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Mr. Clappison: My hon. Friend makes a perfectly fair point. In that case, the law should protect the under-16-year-old from himself. The person over16 should be aware of that and should face condign penalties for taking advantage of an under-16-year-old who was in that frame of mind.

I am concerned about the message that we might be sending. We must protect under-16-year-olds, not reduce the age of consent any further. As I said, I am concerned generally that we have reduced the age of consent too far and too fast. We have introduced one reduction in the age of consent hot on the heels of another. If the amendment is adopted, to avoid any possible misunderstanding, there has to be vigorous enforcement of that aspect of the law. An amendment like this has to go hand in hand with a vigorous approach and a strong and credible legal framework.

I am worried about the apparent change in the number of prosecutions brought against people over 21 for offences of buggery with males of under 16 years of age. There is at least a coincidence between a big reduction in the number of such prosecutions and the reduction in the age of consent. Figures from the House of Commons Library show that the numbers of prosecutions of over-21-year-olds for buggery with under-16s in 1993 and 1994--before the age of consent had been reduced--were 293 and 291 respectively. Since then, there has been a significant collapse in the number of such prosecutions. In 1995--the first year in which 18 was the age of consent--there were 151 such prosecutions; in 1996 there were 73; and in 1997 there 103.

Mr. Mike Hall (Weaver Vale): What has that to do with the amendment?

Mr. Clappison: It has everything to do with the amendment--

The Second Deputy Chairman of Ways and Means (Mr. Michael Lord): Order. Sedentary interventions from Members on the Front Bench do not help the debate.

Mr. Clappison: If we are to make a change in such a sensitive area of the law, affecting the legal position of under-16-year-olds, we must make sure that it goes hand in hand with vigorous enforcement of the law against older people minded to have sexual relations with younger people. That is vital. The figures show that a big change happened between 1993-94, when the age of consent was 21, and the period 1995 to 1997, when the age of consent was 18. The number of people over 21 prosecuted for having sex with people under 16 fell from 291 in 1994 to 73 in 1996 and 103 in 1997.

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I want to ensure that any change such as is proposed in the amendment will not be accompanied by a change in the priority given to those prosecutions. If the amendment is accepted, the law must be enforced vigorously, because we should do all that we can to protect those under 16 from the attentions of those over 21.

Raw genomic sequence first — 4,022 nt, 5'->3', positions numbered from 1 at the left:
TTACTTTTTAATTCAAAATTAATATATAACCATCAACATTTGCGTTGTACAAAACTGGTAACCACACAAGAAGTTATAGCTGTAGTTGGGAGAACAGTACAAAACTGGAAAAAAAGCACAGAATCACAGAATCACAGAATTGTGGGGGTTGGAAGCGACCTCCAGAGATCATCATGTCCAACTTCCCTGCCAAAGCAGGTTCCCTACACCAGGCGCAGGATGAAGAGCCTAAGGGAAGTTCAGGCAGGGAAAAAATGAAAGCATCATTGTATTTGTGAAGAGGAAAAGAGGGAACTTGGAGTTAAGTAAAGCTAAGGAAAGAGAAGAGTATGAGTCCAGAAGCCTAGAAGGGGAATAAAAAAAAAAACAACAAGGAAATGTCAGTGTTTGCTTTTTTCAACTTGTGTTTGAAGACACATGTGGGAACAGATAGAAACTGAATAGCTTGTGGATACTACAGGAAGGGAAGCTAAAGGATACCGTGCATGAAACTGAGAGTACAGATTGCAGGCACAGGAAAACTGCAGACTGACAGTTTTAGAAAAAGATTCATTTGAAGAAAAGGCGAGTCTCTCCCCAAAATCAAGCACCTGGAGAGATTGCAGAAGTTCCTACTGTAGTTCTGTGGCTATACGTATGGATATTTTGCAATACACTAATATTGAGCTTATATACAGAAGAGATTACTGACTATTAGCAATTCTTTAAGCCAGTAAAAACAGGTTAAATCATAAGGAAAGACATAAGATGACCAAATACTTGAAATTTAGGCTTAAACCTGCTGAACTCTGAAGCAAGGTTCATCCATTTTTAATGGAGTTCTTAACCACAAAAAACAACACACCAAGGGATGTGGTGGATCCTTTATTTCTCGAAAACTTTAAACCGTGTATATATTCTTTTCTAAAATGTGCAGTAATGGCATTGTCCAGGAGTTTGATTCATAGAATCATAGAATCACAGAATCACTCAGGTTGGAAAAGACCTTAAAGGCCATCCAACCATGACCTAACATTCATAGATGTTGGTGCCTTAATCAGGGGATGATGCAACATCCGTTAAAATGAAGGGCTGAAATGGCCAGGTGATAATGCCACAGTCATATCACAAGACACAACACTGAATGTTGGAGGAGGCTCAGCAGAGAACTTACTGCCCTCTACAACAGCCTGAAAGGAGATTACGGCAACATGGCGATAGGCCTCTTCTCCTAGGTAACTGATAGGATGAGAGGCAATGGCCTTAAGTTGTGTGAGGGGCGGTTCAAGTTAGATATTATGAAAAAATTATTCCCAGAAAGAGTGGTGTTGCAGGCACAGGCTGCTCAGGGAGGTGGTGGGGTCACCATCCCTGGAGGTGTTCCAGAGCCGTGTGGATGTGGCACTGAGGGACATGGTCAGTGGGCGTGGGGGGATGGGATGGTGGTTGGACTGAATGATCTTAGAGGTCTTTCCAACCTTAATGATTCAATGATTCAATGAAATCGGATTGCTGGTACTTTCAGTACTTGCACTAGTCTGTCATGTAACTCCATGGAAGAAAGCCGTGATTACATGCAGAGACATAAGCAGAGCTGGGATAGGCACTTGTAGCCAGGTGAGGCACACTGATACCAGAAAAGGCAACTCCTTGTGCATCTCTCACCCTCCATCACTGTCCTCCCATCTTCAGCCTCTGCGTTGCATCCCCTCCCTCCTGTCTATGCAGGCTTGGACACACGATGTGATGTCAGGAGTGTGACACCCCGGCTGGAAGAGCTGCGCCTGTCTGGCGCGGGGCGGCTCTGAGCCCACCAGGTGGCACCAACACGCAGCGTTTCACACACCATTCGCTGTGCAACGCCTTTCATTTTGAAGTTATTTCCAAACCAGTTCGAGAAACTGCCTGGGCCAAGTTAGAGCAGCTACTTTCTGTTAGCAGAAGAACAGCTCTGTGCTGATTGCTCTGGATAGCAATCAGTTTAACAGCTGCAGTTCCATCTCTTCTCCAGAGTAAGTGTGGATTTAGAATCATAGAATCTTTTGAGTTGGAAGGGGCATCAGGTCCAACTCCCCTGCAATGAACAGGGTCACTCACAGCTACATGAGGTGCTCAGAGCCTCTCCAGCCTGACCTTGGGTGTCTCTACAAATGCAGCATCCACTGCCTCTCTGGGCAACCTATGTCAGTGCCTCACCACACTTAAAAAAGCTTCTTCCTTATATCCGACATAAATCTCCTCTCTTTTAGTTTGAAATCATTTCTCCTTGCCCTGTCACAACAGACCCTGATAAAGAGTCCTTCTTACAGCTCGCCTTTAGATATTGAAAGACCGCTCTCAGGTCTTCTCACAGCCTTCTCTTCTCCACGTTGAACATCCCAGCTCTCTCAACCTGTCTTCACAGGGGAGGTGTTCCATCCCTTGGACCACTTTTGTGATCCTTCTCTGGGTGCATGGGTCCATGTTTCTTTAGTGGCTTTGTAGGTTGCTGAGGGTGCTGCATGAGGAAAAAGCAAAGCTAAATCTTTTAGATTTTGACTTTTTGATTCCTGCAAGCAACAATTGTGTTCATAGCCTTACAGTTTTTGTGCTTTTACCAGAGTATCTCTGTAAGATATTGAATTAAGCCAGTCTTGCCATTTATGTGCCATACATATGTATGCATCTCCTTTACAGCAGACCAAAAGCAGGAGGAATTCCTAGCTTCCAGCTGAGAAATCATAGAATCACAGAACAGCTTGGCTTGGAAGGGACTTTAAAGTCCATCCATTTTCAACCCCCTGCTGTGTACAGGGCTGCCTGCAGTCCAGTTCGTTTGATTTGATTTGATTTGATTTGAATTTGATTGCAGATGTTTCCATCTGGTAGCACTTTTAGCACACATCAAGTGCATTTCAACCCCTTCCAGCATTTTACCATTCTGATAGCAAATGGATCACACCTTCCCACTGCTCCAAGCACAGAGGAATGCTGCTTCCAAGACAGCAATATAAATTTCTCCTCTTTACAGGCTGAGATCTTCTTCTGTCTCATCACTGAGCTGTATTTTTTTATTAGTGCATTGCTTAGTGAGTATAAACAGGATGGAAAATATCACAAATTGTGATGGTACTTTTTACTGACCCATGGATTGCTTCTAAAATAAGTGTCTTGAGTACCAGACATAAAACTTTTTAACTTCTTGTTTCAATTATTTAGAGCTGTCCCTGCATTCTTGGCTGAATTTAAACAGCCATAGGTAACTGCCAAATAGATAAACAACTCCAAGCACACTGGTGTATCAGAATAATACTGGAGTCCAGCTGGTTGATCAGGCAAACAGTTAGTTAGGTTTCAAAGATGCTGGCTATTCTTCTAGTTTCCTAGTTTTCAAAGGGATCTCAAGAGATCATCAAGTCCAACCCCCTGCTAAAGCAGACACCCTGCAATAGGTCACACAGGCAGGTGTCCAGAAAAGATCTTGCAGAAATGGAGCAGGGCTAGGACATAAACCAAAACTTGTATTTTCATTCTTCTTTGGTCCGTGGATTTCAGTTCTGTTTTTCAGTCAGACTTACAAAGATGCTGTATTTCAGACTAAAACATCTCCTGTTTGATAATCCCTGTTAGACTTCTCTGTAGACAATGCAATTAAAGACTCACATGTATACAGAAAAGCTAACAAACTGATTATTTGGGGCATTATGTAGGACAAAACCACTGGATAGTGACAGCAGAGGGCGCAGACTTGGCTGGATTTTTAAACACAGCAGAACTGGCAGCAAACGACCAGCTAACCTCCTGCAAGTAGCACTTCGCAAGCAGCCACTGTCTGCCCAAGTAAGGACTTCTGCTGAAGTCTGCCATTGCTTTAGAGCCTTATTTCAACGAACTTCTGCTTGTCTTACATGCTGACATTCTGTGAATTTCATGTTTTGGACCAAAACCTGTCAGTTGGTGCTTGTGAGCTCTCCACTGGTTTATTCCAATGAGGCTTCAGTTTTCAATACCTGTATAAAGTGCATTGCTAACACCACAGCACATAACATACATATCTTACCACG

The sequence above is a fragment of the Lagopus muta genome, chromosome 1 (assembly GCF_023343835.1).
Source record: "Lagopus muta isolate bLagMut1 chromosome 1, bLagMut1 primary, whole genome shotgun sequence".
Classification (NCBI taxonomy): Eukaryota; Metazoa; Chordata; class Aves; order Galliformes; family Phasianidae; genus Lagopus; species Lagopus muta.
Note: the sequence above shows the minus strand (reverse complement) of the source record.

Speaking purely personally, I hope that the law will be applied much more vigorously if the amendment is accepted. However, there is merit in exploring the extent to which the amendment would afford greater protection to people under 16. That is the criterion by which I judge it.

The Secretary of State for the Home Department (Mr. Jack Straw): There has been general, although not universal, approbation in this debate for the principle behind the amendment, which was expounded by the hon. Member for Oxford, West and Abingdon (Dr. Harris) and by my hon. Friend the Member for South Ribble (Mr. Borrow). Most hon. Members who have spoken have found it unacceptable that the person under 16 who engages in a homosexual act or in an act of buggery, in which the older party is 16 or older, should end up being criminalised, instead of being regarded as the victim.

I am glad to note that general view. I am also glad to have been informed that a number of children's charities are worried about the degree to which under-16-year-olds, if we leave the law as it is, will end up being considered to have committed a criminal offence, rather than being regarded as victims. I am told by my officials that the National Society for the Prevention of Cruelty to Children, Barnados and the Children's Society have all said--and have allowed me to say in public--that they would support the decriminalisation of the younger party in those circumstances.

Several other anomalies have been debated, both upstairs in Committee and on the Floor of the House. Although we are seeking equality in terms of the age of consent, the law starts from very different points for males and females. Also, some aspects of the European convention on human rights, and other factors, mean that we do not start from a position that is wholly symmetrical, and I doubt whether we will end at such a position. We consider that it is appropriate for most of the remaining anomalies to be examined in the review of sexual offences that my hon. Friend the Minister of State mentioned earlier.

However--to return to the amendment and the parallel proposals for Scotland and Northern Ireland--in the interests of protecting children, we think that it would be sensible to take action along the lines proposed, in the course of the Bill's passage through the House. We accept the principle behind the amendment. We also acknowledge the cautious point made by the hon. Member for Hertsmere (Mr. Clappison), who said that we must be careful and fully explore how the amendment would work.

Therefore, if it is acceptable to the Committee, I propose that we examine the principle behind the amendments between now and the time when the Bill comes back on Report. My hon. Friend the Minister of State will have discussions with the hon. Members who tabled the amendment, if they so wish, and those